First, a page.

I am often really happy about the fact that my job lets me work from the privacy of my own home — for all of the reasons you’re thinking of, and maybe one or two that you’re not: My facial expressions while writing are extremely animated. Someday I might set my phone up and video myself, just to see it because I imagine that it would be pretty amusing.
The same is true of my expressions while reading further into my diaries and prayer journals from my youth. There have been tears of laughter, and my eyes hurt from rolling so much remembering how ridiculous and naive I was as a child, but the closer I get to the present, the more cringing I do at certain memories and prayers that I read.
It has been an interesting journey into the past, and I’m not caught up yet, but I’m learning a lot about my former self, about why I did certain things or loved certain boys. I am laughing and simultaneously mortified about things I said or actions I took in trying to hold on to ‘love’ when it had run it’s course, and above all, I’m beyond thankful that the internet wasn’t such a force for self-humiliation back then as it is today!
Even though I know what I know now, that doesn’t discount the feelings or the experiences that I had as a teenager. I will not deny my fourteen year old self the truth that she experienced love for the first time (albeit unrequited, but still . . .), even though I now know that love is so much bigger than what I encountered back then. I will not tell my fifteen year old self that her heartbreak was a drastic overreaction. In fact, I would quietly whisper to her, “it’s okay, this is the worst of it. There is more heartbreak in the future, but none of it will compare to this.”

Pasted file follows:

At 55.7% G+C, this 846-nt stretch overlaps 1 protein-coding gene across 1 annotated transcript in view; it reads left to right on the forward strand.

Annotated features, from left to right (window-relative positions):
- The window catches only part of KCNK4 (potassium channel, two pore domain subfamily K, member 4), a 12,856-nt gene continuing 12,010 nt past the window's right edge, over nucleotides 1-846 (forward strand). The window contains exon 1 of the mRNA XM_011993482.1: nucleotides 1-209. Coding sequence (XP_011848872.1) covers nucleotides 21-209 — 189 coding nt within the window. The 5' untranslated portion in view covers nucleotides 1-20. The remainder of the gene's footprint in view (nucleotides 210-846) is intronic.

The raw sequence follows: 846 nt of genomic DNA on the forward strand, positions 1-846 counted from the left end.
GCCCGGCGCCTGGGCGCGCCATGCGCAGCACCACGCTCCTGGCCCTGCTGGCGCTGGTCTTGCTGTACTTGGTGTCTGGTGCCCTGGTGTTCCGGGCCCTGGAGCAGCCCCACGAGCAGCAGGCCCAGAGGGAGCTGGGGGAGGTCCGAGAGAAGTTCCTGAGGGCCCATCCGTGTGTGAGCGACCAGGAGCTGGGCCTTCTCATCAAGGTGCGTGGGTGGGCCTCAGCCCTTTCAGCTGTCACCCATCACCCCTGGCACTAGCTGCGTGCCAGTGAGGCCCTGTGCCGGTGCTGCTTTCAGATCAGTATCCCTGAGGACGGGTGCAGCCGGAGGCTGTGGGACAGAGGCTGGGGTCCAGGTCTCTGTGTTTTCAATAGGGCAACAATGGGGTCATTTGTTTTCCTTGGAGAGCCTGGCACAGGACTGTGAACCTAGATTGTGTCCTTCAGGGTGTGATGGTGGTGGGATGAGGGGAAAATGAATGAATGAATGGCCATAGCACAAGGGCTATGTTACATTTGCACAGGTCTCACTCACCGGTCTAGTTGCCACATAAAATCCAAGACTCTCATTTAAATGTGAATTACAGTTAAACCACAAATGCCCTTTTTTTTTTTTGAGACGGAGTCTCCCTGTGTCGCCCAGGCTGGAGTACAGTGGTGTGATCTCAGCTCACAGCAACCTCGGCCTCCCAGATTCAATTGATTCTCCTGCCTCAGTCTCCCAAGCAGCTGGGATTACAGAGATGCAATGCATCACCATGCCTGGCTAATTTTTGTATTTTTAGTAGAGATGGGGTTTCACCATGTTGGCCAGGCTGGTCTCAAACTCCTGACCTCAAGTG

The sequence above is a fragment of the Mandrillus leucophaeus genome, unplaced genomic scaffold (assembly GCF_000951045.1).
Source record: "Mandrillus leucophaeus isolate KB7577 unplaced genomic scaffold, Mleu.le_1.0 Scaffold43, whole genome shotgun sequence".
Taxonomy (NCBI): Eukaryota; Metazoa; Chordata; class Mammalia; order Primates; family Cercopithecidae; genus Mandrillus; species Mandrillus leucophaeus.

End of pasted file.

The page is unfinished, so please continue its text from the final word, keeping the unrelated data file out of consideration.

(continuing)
I also have to admit to that girl, that while, yes, she was completely unprepared for certain feelings to begin to manifest in her body, those feelings were extremely real, and as much as my almost 32-year old self would like to think that they were fabricated and based on lies, I was in fact very attracted to my biggest dating mistake, and that was why I pursued him. (I shuddered and put the journal down when I read about that day.)
I cut myself a little slack because I was a teenager. I didn’t have a clue what I wanted or what was possible for me. Everything fit neatly into a little box, and I planned for things to go a certain way. Yesterday I was looking back and thinking how stupid I was to be so blind, and then I dared to play the “What if” game for a moment or two; I thanked the Lord over and over for knowing me better, and for graciously meeting the real needs of my heart, for if he had answered the prayers exactly as I’d asked him to, I would be unhappy, unsatisfied and desperate for something different.
I am realizing that this look backwards is less about writing a young adult series about working at summer camp, and more about telling my story. That’s scarier to me than all of these memories combined.
Everything happens for a reason.
Do you have regrets from your childhood? What would you change, or leave the same?